[swift-users] Localization in Swift.

Zhao Xin owenzx at gmail.com
Wed Nov 2 01:42:21 CDT 2016

I have already give a workable implementation above.

let count = 10
> let says = NSLocalizedString("
> ​blabla
> \(count)
> ​blabla
> ", comment: "
> ​blabla
> ")


let says =
> String.localizedStringWithFormat(NSLocalizedString("​blabla%​@​blabla",
> comment: "​blabla"), ​String(​count​)​

When encounter​ `NSLocalizedString`, Swift looks into its key, if it
​s key​
contains \(foo), just replace it as
comment: "​blabla"), ​String(​foo​)​`. If not, keep it unchanged.

That is enough.

In current situation, Swift still first calculates the value of string
first, then `NSLocalizedString` work. So it just needs to add a little work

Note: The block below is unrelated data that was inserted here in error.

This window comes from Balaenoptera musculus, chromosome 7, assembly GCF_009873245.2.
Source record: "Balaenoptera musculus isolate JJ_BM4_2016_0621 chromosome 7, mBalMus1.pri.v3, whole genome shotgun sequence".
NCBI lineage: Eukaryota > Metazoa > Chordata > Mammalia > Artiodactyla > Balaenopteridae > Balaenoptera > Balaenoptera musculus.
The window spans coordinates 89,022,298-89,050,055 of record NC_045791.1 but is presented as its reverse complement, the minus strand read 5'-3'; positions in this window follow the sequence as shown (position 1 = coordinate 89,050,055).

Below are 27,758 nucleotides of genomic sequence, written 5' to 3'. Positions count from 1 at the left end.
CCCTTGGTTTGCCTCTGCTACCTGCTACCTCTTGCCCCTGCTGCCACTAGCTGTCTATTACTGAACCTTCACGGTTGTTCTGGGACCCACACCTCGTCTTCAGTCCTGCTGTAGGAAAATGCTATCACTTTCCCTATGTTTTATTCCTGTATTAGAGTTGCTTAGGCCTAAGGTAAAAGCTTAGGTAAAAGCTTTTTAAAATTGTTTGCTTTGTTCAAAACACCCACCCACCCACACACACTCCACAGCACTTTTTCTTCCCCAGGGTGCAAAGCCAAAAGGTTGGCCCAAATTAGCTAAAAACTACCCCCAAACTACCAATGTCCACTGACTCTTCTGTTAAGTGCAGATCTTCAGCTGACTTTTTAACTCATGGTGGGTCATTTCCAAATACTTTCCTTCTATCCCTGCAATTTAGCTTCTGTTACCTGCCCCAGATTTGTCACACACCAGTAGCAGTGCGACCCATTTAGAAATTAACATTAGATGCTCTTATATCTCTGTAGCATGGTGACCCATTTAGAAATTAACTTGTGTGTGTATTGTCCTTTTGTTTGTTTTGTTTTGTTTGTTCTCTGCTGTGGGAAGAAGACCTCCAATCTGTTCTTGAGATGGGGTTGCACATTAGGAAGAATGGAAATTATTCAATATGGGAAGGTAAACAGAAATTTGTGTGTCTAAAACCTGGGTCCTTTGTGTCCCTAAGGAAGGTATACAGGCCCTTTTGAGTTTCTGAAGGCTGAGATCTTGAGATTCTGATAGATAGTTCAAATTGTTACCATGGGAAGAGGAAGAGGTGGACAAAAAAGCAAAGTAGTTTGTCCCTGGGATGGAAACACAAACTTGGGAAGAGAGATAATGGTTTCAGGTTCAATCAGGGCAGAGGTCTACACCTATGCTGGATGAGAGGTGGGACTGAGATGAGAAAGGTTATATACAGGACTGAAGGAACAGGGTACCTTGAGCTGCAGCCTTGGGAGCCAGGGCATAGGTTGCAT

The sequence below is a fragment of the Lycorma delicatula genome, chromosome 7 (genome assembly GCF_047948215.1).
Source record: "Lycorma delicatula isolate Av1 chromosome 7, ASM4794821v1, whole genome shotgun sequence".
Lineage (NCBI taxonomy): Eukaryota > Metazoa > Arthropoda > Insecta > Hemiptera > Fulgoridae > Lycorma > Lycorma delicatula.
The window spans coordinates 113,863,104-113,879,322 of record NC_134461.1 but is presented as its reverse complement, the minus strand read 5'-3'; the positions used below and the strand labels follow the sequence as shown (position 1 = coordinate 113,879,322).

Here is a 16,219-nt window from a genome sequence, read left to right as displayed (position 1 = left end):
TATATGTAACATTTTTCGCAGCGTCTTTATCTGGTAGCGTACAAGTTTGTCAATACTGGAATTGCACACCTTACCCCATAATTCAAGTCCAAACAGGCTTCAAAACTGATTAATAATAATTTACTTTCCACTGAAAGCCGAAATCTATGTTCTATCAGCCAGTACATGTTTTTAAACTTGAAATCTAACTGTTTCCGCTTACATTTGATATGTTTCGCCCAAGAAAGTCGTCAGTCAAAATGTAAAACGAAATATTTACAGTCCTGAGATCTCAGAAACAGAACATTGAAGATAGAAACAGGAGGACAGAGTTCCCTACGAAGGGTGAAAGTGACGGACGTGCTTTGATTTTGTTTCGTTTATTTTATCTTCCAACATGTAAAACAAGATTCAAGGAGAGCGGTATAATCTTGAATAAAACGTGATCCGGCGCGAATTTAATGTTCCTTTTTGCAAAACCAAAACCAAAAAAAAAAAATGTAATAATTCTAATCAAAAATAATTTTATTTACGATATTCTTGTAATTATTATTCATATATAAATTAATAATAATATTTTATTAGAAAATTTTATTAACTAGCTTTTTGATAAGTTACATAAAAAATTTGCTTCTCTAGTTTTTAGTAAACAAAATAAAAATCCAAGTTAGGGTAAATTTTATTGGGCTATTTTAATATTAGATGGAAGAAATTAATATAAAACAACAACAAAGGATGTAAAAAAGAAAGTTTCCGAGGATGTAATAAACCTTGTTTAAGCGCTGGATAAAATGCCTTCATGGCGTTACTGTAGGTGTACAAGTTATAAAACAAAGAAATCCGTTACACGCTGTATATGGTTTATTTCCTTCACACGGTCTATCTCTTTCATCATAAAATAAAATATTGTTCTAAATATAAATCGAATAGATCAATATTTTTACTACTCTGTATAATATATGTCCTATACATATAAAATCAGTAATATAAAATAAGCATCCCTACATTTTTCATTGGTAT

to check if there is  any `\(foo)` in the string, instead of calculating
the value of string.


On Wed, Nov 2, 2016 at 2:09 PM, Jens Alfke <jens at mooseyard.com> wrote:

> > On Nov 1, 2016, at 10:56 PM, Zhao Xin <owenzx at gmail.com> wrote:
> >
> > I am not talking to eliminate "%" style function. I am talking to add
> more compatibility to `NSLocalizedString` with `\(foo)` style.
> I don’t think the ExpressibleByStringInterpolation protocol provides
> enough information to make this work. It hands the implementation a list of
> values to concatenate, some of which are strings, but as far as I can tell
> there’s no way to tell which of those strings are the pieces of the string
> literal and which of them are the results of expressions. So
> NSLocalizedString would not be able to reassemble the string template that
> you gave it, to look up in the localization table.
> If I’m wrong about this, show me a workable implementation of it. :)
> Also, ExpressibleByStringInterpolation is marked as being deprecated and
> will be “replaced or redesigned in Swift 4.0.” Maybe to solve this
> limitation?
> —Jens
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